----- Original Message -----
From: "Michael Biel" <[log in to unmask]>
To: <[log in to unmask]>
Sent: Thursday, October 01, 2009 2:07 AM
Subject: Re: [ARSCLIST] Living Presence promo copies
> Tom Fine wrote:
>> Hi Roger:
>> Come to think of it, I've seen mono albums with a PROMOTIONAL COPY
>> sticker on the sleeve but not with a white or green label or any sort
>> of different label. I think the whole concept of "for broadcast use
>> only" records came along with stereo FM.
> I can assure you that the concept of broadcast promo copies came along
> long before then, but how they were marked differed with different
> companies. They may not have special labels, but the distribution of
> radio promo copies was in place for the entire microgroove era. In the
> 78-L there has been a lot of questions of when marked broadcast promo
> records began, and 1947 seems to be a sure thing but some might have
> been done in 46. Debate on whether Capitol or RCA was first is the main
> question, with Decca being not too far behind. There were special
> labels on these, and Decca did a lot of them on vinyl starting around
> 49. Shortly after 1950 RCA started using ultra thin sharp-edged vinyl
> pressings for their Special Preview discs, and Mercury promo copies were
> also pressed on this material. In 1972 I went to a garage sale around
> Evanston where they were selling about 500 of these thin Mercury promo
> 78s that a college newspaper record reviewer had saved from his 3 or so
> years, and I bought about 50.
> But I don't recall seeing promo label classical 78s, although I have a
> lot of classical albums that had been from radio stations. I have white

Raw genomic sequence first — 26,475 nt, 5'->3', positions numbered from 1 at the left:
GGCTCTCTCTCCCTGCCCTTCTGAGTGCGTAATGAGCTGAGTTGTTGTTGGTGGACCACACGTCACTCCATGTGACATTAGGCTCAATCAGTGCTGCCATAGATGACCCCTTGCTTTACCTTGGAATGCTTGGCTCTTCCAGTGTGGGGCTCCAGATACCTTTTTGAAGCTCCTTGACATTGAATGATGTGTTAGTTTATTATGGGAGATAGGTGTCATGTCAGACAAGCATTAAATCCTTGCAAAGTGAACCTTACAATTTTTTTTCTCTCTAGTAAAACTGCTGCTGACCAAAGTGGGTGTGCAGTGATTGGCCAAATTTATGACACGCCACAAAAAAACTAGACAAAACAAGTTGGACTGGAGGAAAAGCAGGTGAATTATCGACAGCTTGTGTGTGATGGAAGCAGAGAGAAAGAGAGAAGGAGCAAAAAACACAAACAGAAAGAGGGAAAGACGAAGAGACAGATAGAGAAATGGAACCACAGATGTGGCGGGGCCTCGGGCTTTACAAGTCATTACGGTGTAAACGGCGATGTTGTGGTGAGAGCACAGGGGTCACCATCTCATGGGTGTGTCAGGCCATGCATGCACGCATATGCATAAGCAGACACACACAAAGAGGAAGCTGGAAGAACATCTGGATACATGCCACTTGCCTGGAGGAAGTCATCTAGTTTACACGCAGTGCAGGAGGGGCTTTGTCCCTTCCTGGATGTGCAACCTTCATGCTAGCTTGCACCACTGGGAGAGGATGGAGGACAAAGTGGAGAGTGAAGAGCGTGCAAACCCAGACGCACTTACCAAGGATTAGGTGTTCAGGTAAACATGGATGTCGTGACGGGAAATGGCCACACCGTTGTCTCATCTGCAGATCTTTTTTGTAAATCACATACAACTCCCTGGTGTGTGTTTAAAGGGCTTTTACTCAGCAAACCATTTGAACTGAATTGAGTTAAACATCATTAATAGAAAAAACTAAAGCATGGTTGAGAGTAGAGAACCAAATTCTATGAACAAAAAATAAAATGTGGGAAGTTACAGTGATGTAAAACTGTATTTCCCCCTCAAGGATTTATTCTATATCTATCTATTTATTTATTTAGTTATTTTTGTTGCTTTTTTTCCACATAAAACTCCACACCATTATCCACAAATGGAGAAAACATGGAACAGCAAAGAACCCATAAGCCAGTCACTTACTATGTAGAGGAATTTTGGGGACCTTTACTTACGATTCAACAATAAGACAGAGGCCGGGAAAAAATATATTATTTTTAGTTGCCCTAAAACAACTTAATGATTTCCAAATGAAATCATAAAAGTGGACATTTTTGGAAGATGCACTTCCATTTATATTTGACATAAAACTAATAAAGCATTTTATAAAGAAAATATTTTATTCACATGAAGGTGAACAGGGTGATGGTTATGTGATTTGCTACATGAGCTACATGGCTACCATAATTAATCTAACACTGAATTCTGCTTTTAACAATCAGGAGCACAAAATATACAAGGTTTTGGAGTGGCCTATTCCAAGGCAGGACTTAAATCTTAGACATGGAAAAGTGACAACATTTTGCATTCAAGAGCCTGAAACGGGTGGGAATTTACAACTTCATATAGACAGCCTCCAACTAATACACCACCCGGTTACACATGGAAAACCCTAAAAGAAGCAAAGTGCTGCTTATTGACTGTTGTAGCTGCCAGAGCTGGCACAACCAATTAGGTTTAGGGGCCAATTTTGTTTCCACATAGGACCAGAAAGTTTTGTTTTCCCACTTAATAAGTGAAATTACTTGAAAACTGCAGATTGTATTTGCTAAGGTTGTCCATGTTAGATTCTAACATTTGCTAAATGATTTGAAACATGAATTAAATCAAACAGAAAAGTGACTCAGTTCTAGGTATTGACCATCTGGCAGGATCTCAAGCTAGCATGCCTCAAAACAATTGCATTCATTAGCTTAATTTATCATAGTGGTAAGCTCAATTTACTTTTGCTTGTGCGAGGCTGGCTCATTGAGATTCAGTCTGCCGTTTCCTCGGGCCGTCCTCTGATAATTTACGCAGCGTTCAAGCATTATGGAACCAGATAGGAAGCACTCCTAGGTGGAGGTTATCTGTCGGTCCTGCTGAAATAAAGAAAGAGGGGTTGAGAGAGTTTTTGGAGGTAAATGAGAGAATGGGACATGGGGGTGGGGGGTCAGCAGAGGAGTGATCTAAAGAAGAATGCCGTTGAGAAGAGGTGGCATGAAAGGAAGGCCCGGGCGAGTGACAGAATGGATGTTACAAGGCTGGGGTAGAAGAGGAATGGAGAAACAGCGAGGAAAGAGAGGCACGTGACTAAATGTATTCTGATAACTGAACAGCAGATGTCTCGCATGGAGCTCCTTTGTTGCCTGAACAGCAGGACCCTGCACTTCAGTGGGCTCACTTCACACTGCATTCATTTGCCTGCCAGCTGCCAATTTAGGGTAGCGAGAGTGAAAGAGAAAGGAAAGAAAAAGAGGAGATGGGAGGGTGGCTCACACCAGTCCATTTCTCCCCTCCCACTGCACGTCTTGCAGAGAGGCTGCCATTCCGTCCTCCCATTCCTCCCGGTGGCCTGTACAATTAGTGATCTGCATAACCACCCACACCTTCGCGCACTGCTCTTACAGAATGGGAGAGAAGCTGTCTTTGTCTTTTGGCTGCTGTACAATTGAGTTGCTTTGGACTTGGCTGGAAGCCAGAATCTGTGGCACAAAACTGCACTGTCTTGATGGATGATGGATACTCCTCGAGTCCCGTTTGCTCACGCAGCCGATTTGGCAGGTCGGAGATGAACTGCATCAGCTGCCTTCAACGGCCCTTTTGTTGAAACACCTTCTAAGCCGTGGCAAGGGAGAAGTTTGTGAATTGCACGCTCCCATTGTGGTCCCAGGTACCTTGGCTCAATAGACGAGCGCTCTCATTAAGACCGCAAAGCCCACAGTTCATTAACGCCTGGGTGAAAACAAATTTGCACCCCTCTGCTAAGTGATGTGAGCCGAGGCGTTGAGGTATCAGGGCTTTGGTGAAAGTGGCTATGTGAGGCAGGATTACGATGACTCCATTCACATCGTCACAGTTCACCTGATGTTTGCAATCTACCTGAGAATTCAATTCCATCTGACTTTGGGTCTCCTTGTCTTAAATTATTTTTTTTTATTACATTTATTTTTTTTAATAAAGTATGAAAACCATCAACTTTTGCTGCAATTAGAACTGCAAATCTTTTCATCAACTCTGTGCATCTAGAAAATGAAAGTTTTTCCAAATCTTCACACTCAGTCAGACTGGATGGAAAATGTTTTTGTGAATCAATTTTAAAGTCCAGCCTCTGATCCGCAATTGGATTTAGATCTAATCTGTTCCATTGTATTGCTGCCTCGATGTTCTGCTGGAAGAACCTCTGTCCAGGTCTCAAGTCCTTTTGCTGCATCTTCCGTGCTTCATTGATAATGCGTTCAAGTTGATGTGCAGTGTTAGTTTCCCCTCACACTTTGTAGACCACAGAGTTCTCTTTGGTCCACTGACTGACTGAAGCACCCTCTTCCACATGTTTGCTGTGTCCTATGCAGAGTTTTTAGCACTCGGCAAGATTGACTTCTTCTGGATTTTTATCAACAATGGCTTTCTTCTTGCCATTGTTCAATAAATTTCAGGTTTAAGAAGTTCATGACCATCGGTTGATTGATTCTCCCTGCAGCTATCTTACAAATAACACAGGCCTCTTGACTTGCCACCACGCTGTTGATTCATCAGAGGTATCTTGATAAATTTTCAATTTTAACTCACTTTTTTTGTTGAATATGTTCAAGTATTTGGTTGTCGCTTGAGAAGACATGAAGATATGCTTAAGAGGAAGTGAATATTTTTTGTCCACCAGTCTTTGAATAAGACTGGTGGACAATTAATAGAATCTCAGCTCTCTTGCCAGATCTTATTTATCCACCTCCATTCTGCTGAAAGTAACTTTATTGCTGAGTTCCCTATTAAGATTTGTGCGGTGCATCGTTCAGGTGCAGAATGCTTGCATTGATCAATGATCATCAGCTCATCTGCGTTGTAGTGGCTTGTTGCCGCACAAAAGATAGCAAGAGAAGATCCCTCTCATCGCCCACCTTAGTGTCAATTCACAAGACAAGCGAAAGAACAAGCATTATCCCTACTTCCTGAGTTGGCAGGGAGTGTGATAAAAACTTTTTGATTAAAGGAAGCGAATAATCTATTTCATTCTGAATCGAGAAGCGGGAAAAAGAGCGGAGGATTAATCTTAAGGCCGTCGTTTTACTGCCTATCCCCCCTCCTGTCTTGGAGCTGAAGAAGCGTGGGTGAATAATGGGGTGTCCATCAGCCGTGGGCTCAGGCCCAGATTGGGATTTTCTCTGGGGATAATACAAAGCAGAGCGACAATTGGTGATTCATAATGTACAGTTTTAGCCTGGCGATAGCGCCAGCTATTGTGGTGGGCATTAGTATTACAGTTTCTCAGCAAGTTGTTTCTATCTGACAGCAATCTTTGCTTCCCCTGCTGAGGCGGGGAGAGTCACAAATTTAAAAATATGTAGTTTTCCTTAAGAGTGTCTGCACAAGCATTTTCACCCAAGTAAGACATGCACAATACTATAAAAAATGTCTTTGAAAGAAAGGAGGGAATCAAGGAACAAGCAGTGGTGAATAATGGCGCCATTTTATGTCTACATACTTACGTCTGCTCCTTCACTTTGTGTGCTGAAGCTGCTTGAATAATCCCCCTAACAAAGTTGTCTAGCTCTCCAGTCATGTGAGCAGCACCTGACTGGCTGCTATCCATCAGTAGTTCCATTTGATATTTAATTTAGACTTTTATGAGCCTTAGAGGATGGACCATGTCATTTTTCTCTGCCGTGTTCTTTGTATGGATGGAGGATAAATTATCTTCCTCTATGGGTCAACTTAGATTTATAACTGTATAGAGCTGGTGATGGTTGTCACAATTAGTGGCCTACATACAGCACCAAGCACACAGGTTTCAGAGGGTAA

> label Columbia LPs both pop and classical from the early 50s but I don't
> recall seeing RCA pressings that early with promo labels on LP either
> pop or classical although I have many that were from radio stations.
> There were some special RCA promo LP series, but some of those records
> were for public distribution as well, such as the SP series. I have
> some early Capitol LPs with white or yellow rubber stamping on the
> groove area denoting the records as store demo copies, but I doubt there
> were radio copies like this! There are some yellow label Capitol promo
> LPs starting around 54 or 55.
>> The stations were really harsh on record companies that couldn't
>> provide quiet vinyl. So, promo runs were done on the best biscuits in
>> the plant. At least that was how it was explained to me.
>> -- Tom Fine
> This was done especially in the case of 45s, especially the ones pressed
> by Columbia which mainly used styrene for store copies. Styrene is very
> quiet for the first couple of playings -- especially when compared with
> the crap vinyl usually used for 45s -- but develops cue-burn VERY
> quickly. RCA Victor was using crap vinyl for a lot of their LPs in the
> 60s and since Mercury was doing a lot of pressing at RCA, the use of
> higher quality vinyl for promo copies as well as classical records in
> general was probably insisted on. Red Seal, Original Cast, and Vintage
> Series pressings usually used good vinyl, but the regular black label
> Victors for a lot of the 60s was on vinyl that inherently noisy. I can
> tell which is which by just looking at them. For all its faults,
> Dynaflex was a blessedly quiet alternative.
I have a Mercury "picture" promo pressed by Vogue: 1946?47?
Steven C. Barr